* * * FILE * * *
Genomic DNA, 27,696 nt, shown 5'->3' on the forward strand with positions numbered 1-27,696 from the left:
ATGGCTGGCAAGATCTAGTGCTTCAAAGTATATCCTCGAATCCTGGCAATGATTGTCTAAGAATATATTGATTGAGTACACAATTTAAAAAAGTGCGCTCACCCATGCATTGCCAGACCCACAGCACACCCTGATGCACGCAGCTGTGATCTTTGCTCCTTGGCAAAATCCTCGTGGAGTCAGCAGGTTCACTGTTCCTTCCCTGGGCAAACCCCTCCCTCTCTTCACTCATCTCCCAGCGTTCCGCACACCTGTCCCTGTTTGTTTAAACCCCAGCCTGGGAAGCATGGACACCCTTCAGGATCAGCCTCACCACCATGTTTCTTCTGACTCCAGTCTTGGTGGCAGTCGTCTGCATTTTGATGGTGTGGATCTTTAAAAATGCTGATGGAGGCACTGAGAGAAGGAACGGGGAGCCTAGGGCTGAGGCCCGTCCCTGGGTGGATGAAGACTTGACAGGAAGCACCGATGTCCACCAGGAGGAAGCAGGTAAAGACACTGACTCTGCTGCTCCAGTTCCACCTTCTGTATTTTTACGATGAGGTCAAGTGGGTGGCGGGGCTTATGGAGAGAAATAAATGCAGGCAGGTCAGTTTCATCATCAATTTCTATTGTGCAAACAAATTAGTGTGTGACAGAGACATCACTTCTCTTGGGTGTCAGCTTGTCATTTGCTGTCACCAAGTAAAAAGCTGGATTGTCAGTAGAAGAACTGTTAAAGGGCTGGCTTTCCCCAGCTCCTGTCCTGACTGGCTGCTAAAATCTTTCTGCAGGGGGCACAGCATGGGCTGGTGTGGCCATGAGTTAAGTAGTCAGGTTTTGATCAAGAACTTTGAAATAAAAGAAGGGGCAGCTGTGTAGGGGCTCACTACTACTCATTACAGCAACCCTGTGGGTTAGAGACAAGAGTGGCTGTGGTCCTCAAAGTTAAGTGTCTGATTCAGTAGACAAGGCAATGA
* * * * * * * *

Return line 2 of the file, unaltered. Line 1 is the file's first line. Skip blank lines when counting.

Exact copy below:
ATGGCTGGCAAGATCTAGTGCTTCAAAGTATATCCTCGAATCCTGGCAATGATTGTCTAAGAATATATTGATTGAGTACACAATTTAAAAAAGTGCGCTCACCCATGCATTGCCAGACCCACAGCACACCCTGATGCACGCAGCTGTGATCTTTGCTCCTTGGCAAAATCCTCGTGGAGTCAGCAGGTTCACTGTTCCTTCCCTGGGCAAACCCCTCCCTCTCTTCACTCATCTCCCAGCGTTCCGCACACCTGTCCCTGTTTGTTTAAACCCCAGCCTGGGAAGCATGGACACCCTTCAGGATCAGCCTCACCACCATGTTTCTTCTGACTCCAGTCTTGGTGGCAGTCGTCTGCATTTTGATGGTGTGGATCTTTAAAAATGCTGATGGAGGCACTGAGAGAAGGAACGGGGAGCCTAGGGCTGAGGCCCGTCCCTGGGTGGATGAAGACTTGACAGGAAGCACCGATGTCCACCAGGAGGAAGCAGGTAAAGACACTGACTCTGCTGCTCCAGTTCCACCTTCTGTATTTTTACGATGAGGTCAAGTGGGTGGCGGGGCTTATGGAGAGAAATAAATGCAGGCAGGTCAGTTTCATCATCAATTTCTATTGTGCAAACAAATTAGTGTGTGACAGAGACATCACTTCTCTTGGGTGTCAGCTTGTCATTTGCTGTCACCAAGTAAAAAGCTGGATTGTCAGTAGAAGAACTGTTAAAGGGCTGGCTTTCCCCAGCTCCTGTCCTGACTGGCTGCTAAAATCTTTCTGCAGGGGGCACAGCATGGGCTGGTGTGGCCATGAGTTAAGTAGTCAGGTTTTGATCAAGAACTTTGAAATAAAAGAAGGGGCAGCTGTGTAGGGGCTCACTACTACTCATTACAGCAACCCTGTGGGTTAGAGACAAGAGTGGCTGTGGTCCTCAAAGTTAAGTGTCTGATTCAGTAGACAAGGCAATGA